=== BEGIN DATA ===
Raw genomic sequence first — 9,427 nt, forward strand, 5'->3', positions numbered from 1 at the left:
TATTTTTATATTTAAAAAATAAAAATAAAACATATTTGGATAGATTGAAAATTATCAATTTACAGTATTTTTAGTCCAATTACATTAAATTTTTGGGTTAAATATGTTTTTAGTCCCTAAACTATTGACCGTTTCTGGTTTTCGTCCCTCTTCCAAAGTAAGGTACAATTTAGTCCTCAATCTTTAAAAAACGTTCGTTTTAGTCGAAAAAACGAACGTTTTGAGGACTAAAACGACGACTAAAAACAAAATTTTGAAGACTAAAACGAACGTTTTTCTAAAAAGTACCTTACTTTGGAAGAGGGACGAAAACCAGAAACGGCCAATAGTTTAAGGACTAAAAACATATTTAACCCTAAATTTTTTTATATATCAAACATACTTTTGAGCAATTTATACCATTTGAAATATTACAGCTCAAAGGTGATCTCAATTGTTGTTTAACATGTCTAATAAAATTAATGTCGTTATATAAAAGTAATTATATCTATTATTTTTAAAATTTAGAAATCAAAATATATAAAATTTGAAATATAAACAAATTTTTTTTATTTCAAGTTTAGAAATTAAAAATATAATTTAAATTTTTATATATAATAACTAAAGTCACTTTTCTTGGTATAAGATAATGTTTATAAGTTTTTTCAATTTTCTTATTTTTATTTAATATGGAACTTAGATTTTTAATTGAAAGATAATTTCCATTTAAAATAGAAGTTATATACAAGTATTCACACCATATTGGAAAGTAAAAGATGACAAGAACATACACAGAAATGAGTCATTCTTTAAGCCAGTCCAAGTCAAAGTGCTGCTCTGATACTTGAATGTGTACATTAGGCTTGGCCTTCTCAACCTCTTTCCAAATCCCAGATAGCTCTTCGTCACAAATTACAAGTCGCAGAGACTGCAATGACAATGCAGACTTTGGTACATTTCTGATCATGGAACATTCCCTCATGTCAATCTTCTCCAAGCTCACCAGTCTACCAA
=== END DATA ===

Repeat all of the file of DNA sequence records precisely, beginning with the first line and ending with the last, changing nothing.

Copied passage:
Raw genomic sequence first — 9,427 nt, forward strand, 5'->3', positions numbered from 1 at the left:
TATTTTTATATTTAAAAAATAAAAATAAAACATATTTGGATAGATTGAAAATTATCAATTTACAGTATTTTTAGTCCAATTACATTAAATTTTTGGGTTAAATATGTTTTTAGTCCCTAAACTATTGACCGTTTCTGGTTTTCGTCCCTCTTCCAAAGTAAGGTACAATTTAGTCCTCAATCTTTAAAAAACGTTCGTTTTAGTCGAAAAAACGAACGTTTTGAGGACTAAAACGACGACTAAAAACAAAATTTTGAAGACTAAAACGAACGTTTTTCTAAAAAGTACCTTACTTTGGAAGAGGGACGAAAACCAGAAACGGCCAATAGTTTAAGGACTAAAAACATATTTAACCCTAAATTTTTTTATATATCAAACATACTTTTGAGCAATTTATACCATTTGAAATATTACAGCTCAAAGGTGATCTCAATTGTTGTTTAACATGTCTAATAAAATTAATGTCGTTATATAAAAGTAATTATATCTATTATTTTTAAAATTTAGAAATCAAAATATATAAAATTTGAAATATAAACAAATTTTTTTTATTTCAAGTTTAGAAATTAAAAATATAATTTAAATTTTTATATATAATAACTAAAGTCACTTTTCTTGGTATAAGATAATGTTTATAAGTTTTTTCAATTTTCTTATTTTTATTTAATATGGAACTTAGATTTTTAATTGAAAGATAATTTCCATTTAAAATAGAAGTTATATACAAGTATTCACACCATATTGGAAAGTAAAAGATGACAAGAACATACACAGAAATGAGTCATTCTTTAAGCCAGTCCAAGTCAAAGTGCTGCTCTGATACTTGAATGTGTACATTAGGCTTGGCCTTCTCAACCTCTTTCCAAATCCCAGATAGCTCTTCGTCACAAATTACAAGTCGCAGAGACTGCAATGACAATGCAGACTTTGGTACATTTCTGATCATGGAACATTCCCTCATGTCAATCTTCTCCAAGCTCACCAGTCTACCAA